Special Issue "Invasive Arthropod Pests"

A special issue of Insects (ISSN 2075-4450).

Deadline for manuscript submissions: 31 July 2020.

Special Issue Editors

Prof. Jose Carlos Verle Rodrigues
Website
Guest Editor
University of Puerto Rico, Center for Excellence in Quarantine & Invasive Species, 1193 Calle Guayacan, San Juan PR, 00926 Puerto Rico, USA
Interests: invasive species; arthropod invasion; quarantine; virus-vector interactions; acari; molecular diagnostics
Dr. Todd M. Gilligan
Website
Guest Editor
USDA-APHIS-PPQ-Science & Technology (S&T), 2301 Research Boulevard, Suite 108, Fort Collins, Colorado 80526, USA
Interests: diagnostics; invasive species; systematics; Lepidoptera; Helicoverpa; Tortricidae

Special Issue Information

Dear Colleagues,

Invasive arthropod pests are a major threat to food production and environmental sustainability globally. The purpose of this issue is to invite authors to present proactive and innovative approaches to confronting invasive arthropod pests. We need to establish global scientific expertise to enable methods development and integration of efforts in order to mitigate the negative impacts associated with an increasing number of invasions. Identification of the main pest pathways, climatic challenges, and key regional pests of concern is crucial and will help to reduce the likelihood of moving these invasive pests across the globe. Areas of priority that require action include the development of integrated national, regional, and global policies and strategies, specific action plans to deal with present and future invasions, a framework for information exchange, and capacity building in infrastructure, scientific knowledge, skills and expertise. The increasing awareness and application of advanced technology in agriculture and natural environments, such as  automated sensors, artificial intelligence and machine learning, the Internet of Things (IoT), robotics and automation, big data generation and analysis, and High-throughput Screening (HTS) systems,  is essential to coordinating efforts to limit damage caused by invasive species worldwide. This Special Issue will address pests that impact major commodities, specialty crops, and natural landscapes.  The primary purpose of this initiative is to create a forum to enhance the discussion of integrated, strategic, and front-line approaches to key invasive arthropod pests.

Prof. Jose Carlos Verle Rodrigues
Dr. Todd M. Gilligan
Guest Editors

Manuscript Submission Information

Manuscripts should be submitted online at www.mdpi.com by registering and logging in to this website. Once you are registered, click here to go to the submission form. Manuscripts can be submitted until the deadline. All papers will be peer-reviewed. Accepted papers will be published continuously in the journal (as soon as accepted) and will be listed together on the special issue website. Research articles, review articles as well as short communications are invited. For planned papers, a title and short abstract (about 100 words) can be sent to the Editorial Office for announcement on this website.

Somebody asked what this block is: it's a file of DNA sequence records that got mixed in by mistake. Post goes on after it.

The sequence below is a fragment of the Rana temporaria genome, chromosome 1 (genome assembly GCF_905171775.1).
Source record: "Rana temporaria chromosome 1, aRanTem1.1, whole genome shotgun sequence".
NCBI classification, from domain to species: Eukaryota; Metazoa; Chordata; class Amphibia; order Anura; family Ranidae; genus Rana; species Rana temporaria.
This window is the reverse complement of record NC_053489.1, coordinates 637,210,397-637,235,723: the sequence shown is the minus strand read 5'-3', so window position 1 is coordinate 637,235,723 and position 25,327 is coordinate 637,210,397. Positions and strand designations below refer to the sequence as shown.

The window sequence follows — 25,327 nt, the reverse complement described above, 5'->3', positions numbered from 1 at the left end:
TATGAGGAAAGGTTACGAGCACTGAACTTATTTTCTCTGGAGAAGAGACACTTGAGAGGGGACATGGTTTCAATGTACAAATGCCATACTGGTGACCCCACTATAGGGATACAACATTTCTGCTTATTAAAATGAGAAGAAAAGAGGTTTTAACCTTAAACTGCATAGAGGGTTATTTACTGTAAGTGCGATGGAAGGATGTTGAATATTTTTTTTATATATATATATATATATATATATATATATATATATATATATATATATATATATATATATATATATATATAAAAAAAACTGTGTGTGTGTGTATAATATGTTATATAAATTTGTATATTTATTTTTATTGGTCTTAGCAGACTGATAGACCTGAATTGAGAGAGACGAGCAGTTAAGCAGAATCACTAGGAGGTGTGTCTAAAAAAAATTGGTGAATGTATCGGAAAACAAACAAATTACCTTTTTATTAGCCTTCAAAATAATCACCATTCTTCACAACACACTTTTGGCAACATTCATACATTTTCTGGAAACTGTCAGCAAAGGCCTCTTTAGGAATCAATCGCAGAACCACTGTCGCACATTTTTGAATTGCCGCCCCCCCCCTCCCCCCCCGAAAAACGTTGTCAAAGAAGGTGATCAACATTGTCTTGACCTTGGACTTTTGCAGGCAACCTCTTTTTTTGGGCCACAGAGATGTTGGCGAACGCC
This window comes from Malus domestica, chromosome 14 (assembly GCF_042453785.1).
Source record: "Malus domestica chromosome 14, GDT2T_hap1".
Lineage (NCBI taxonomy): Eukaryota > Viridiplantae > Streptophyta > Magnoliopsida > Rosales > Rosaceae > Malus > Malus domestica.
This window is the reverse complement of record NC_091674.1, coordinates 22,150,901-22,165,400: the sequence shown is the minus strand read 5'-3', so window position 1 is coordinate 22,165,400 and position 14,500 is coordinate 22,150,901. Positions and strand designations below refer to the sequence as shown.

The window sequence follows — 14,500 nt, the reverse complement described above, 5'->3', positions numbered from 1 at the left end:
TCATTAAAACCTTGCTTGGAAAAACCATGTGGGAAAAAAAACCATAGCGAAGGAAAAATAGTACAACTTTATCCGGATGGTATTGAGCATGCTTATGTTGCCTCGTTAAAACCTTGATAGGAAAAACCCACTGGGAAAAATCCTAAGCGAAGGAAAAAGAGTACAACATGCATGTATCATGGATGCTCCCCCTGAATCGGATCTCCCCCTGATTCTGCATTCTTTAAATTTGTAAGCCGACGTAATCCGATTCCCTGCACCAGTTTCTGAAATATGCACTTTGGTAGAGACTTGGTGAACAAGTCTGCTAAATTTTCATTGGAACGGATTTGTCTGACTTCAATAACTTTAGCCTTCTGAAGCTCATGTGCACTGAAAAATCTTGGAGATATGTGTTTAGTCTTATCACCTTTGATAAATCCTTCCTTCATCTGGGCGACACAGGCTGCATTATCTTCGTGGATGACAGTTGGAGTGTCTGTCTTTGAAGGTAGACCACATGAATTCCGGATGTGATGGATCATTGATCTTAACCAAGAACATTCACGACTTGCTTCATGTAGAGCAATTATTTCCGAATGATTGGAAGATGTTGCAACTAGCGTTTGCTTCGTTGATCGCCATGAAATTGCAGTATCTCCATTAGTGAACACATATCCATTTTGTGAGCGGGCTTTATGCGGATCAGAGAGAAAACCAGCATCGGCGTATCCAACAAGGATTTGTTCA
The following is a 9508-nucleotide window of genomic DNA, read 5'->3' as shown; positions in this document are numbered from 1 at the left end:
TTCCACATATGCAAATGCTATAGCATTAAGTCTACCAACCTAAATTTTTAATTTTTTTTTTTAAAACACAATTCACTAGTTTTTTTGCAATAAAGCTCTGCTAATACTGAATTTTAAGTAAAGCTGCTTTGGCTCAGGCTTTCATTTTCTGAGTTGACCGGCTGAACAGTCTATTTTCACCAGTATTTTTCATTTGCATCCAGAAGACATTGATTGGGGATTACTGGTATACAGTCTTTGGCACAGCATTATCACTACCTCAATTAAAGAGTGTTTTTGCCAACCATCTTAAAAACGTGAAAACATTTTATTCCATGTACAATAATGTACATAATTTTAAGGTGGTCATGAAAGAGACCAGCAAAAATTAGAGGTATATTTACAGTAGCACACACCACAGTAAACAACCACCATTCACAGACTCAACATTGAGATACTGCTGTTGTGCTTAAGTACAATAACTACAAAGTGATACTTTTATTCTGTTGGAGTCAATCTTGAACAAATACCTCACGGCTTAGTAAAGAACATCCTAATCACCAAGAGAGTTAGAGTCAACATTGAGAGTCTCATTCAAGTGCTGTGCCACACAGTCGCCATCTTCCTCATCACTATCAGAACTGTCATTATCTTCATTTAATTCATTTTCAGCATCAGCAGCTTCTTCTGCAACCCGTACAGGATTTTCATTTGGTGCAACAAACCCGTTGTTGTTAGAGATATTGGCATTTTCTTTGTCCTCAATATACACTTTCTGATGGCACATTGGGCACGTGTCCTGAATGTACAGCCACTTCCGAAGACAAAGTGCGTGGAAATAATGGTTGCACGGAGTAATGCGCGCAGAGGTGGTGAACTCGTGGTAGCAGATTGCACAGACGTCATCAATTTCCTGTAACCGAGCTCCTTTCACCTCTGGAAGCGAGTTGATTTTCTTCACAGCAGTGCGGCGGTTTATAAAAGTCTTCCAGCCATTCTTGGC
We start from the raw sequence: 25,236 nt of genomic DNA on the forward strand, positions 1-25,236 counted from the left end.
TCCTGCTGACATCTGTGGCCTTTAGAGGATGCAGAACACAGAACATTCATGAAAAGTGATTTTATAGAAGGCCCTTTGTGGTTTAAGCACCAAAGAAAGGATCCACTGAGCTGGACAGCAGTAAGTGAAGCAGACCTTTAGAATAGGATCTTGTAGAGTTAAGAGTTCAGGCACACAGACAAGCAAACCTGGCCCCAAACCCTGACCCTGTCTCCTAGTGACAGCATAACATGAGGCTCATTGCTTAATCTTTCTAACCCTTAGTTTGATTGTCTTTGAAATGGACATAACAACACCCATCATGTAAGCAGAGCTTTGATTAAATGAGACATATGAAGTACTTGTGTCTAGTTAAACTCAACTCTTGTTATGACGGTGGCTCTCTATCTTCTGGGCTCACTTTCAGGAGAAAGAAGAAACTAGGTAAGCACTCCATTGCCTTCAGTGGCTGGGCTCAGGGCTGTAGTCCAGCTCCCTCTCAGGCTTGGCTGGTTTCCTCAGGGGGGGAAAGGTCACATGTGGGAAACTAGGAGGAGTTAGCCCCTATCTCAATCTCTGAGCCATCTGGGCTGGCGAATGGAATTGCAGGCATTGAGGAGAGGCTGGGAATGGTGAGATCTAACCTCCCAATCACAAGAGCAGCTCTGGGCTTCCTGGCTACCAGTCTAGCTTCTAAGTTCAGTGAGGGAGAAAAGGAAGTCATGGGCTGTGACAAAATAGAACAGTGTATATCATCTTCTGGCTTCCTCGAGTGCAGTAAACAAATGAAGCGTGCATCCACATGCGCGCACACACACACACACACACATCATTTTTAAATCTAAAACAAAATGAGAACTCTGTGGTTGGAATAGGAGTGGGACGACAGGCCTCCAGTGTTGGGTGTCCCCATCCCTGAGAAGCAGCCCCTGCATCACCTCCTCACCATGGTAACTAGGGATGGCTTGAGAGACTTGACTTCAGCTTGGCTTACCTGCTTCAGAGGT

Submitted manuscripts should not have been published previously, nor be under consideration for publication elsewhere (except conference proceedings papers). All manuscripts are thoroughly refereed through a single-blind peer-review process. A guide for authors and other relevant information for submission of manuscripts is available on the Instructions for Authors page. Insects is an international peer-reviewed open access monthly journal published by MDPI.

Please visit the Instructions for Authors page before submitting a manuscript. The Article Processing Charge (APC) for publication in this open access journal is 1400 CHF (Swiss Francs). Submitted papers should be well formatted and use good English. Authors may use MDPI's English editing service prior to publication or during author revisions.

Keywords

  • Lepidoptera
  • Coleoptera
  • modeling insects invasion
  • prevention and preparedness
  • control strategies for invasive insects
  • biomolecular tools and tracking arthropods invasion

Published Papers (2 papers)

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Research

Open AccessArticle
Influence of Temperature on Age-Stage, Two-Sex Life Tables for a Minnesota-Acclimated Population of the Brown Marmorated Stink Bug (Halyomorpha halys)
Insects 2020, 11(2), 108; https://doi.org/10.3390/insects11020108 - 07 Feb 2020
Abstract
Temperature is a critical single factor influencing insect population dynamics, and is foundational for improving our understanding of the phenology of invasive species adapting to new agroecosystems or in the process of range expansion. An age-stage, two-sex life table was therefore developed to [...] Read more.